Aegis Energy Services allows clients to take advantage of energy cost savings  from an Aegis cogeneration system without requiring capital investment.  According to Desmarais, Aegis Energy designs, installs, owns, maintains, fuels,  and operates a modular cogeneration system at no cost to your facility. Aegis  will interface the cogeneration system with your own electrical and mechanical  systems to provide both metered electrical and thermal energy (heat). The  cogenerated electricity will be provided to your facility at a discount from  your prevailing utility electrical rates while heat is provided at standard  cost, he says.  

 Aegis has installed many co-gen systems throughout New England and the New  York-New Jersey area. One such installation is at Schwab House, a 646-unit  cooperative located on Riverside Drive on the Upper West Side. In 2009, Schwab  House partnered with the New York State Energy Research & Development Authority (NYSERDA) and entered a shared savings program with Aegis  to install the largest co-gen system in the city. The $1.6 million CHP system  installation was made possible with a $402,000 grant award from NYSERDA. The  CHP system runs parallel to the Con Ed grid and the recovered waste heat  provides space heating and domestic hot water for the building, as well as  drives an absorption chiller system that is producing more than 20 tons of  cooling for the lobby, hallway and common areas.  

 Weather-strip

 Now that some of the bigger items are out of the way, experts suggest that you  do sweat the small stuff. There are several popular low-budget upgrades that  your building can do too to help save money and energy, including  weather-stripping. Weather-stripping the doors means stopping the air  filtration, which causes lost hot and cold air to escape. A good caulk will  accomplish a lot at the fraction of the cost. “Weather-strip wherever possible in the doorways, basement doors, owners windows,  air conditioning sleeves, etc.,” says Lauricella.  

 Flip the Switch – Off.

 One of the easiest ways to cut back on how much electricity the building uses is  to change how it’s lit. Inefficient lighting can consume up to 15 percent of a building’s energy needs or more. Energy-efficient lighting can reduce consumption by 50  percent or more. “Be sure that all common area lighting, including basements, have T8s or compact  fluorescents (CFLs) installed and, where possible, have occupancy sensors,” says Lauricella.  

 CFLs emit as much light as regular incandescent bulbs but can last from 8 to 10  times longer and use anywhere from 50 to 75 percent less electricity. Replace  all of the common area lighting with more energy-efficient light bulbs and the  savings can be huge. According to Energy Star, replacing one 60 watt  incandescent bulb with a 13-watt CFL will save $56 in energy costs over the CFL’s lifetime (at $0.12/kWh). In addition, CFLs reduce future costs of purchasing  new lamps—and the labor costs associated with changing light bulbs—because they last 10 times longer.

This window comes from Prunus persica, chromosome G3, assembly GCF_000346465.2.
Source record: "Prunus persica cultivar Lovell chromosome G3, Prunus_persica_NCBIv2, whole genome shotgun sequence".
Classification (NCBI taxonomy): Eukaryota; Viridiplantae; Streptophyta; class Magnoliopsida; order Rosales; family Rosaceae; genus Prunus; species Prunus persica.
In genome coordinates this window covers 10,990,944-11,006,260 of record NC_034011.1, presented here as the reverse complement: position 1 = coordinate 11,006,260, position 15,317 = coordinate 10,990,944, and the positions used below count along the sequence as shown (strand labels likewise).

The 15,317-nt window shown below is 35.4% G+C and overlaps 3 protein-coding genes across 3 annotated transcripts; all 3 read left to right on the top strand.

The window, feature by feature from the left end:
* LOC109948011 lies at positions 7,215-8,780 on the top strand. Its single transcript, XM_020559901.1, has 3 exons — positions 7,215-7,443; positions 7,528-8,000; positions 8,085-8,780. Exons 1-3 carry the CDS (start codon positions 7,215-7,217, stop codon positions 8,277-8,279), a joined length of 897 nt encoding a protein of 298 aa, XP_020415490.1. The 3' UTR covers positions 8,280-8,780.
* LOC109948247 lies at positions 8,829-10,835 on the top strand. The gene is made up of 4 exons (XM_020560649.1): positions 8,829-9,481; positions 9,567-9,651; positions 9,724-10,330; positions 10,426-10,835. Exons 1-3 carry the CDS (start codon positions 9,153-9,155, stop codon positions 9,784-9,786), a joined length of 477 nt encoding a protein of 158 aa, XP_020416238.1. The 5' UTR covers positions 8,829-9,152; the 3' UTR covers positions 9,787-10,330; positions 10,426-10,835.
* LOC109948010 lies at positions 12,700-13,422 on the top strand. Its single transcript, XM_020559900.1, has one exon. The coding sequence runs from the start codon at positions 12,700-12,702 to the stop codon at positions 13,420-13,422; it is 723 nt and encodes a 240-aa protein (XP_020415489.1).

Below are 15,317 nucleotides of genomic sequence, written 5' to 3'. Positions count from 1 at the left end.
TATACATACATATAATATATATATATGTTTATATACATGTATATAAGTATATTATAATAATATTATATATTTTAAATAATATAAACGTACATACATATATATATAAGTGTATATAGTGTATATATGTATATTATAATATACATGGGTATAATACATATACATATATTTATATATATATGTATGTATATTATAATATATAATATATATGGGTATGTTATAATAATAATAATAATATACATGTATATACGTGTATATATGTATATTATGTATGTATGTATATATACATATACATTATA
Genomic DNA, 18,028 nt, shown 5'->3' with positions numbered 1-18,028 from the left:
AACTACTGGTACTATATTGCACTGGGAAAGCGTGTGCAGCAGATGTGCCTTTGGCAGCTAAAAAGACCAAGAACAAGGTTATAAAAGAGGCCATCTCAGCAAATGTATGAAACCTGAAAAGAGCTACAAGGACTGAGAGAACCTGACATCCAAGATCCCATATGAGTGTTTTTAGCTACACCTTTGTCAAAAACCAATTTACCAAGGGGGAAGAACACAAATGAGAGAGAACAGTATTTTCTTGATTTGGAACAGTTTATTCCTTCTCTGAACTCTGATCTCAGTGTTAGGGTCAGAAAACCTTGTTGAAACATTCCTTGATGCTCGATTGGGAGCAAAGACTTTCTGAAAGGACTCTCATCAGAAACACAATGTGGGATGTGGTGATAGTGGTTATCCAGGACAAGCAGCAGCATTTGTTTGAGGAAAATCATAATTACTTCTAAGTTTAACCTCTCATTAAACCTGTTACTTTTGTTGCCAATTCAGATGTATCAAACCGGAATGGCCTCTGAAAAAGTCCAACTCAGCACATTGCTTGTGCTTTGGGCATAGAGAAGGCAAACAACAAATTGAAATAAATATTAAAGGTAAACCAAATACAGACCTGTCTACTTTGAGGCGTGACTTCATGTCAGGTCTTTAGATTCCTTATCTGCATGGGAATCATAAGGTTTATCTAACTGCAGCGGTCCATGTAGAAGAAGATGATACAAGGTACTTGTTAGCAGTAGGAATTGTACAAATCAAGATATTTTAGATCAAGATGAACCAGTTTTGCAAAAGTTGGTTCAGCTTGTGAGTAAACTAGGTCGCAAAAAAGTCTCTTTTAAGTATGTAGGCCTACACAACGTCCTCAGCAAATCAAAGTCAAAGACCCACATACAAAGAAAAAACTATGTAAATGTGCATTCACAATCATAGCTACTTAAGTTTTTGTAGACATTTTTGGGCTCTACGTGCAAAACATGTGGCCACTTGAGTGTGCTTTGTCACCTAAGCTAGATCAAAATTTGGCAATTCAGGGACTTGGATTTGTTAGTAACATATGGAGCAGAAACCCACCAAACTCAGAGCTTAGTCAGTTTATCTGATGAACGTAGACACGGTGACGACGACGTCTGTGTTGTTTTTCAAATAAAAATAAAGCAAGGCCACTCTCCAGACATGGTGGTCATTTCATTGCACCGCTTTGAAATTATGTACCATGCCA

Become More Sensitive

 Lauricella urges management to install lighting controls including photo  sensors, vacancy sensors and timers will help to turn off lights that aren’t needed. These can be installed in fitness centers, restrooms, electric rooms,  laundry rooms, trash collection rooms and more.  

 Contact Professionals and Stay Informed

 You can’t do it all, so these experts suggest that you rely on those who can help you. “More capital intensive measures should be first assessed by an independent and  qualified firm- there are a lot of technologies and vendors out promoting the  next best thing since sliced bread,” says Lauricella.  

 “Have an energy savings/sustainability person on the board and communicate  suggestions to the owners on a regular basis (e.g. flyers, general board  meetings, etc),” says Lauricella.  

 To sum it up, Eric Michaels says the issue of saving money and energy is  discussed every day and everyone has a different idea on what is best. “The bottom line is having an informed management company,” he says. “It comes down to due diligence and common sense. I work with the greatest  management companies in the city and they are all taking steps to improve their  awareness of energy efficient technologies.”  

 Lisa Iannucci is a freelance writer and a frequent contributor to The  Cooperator.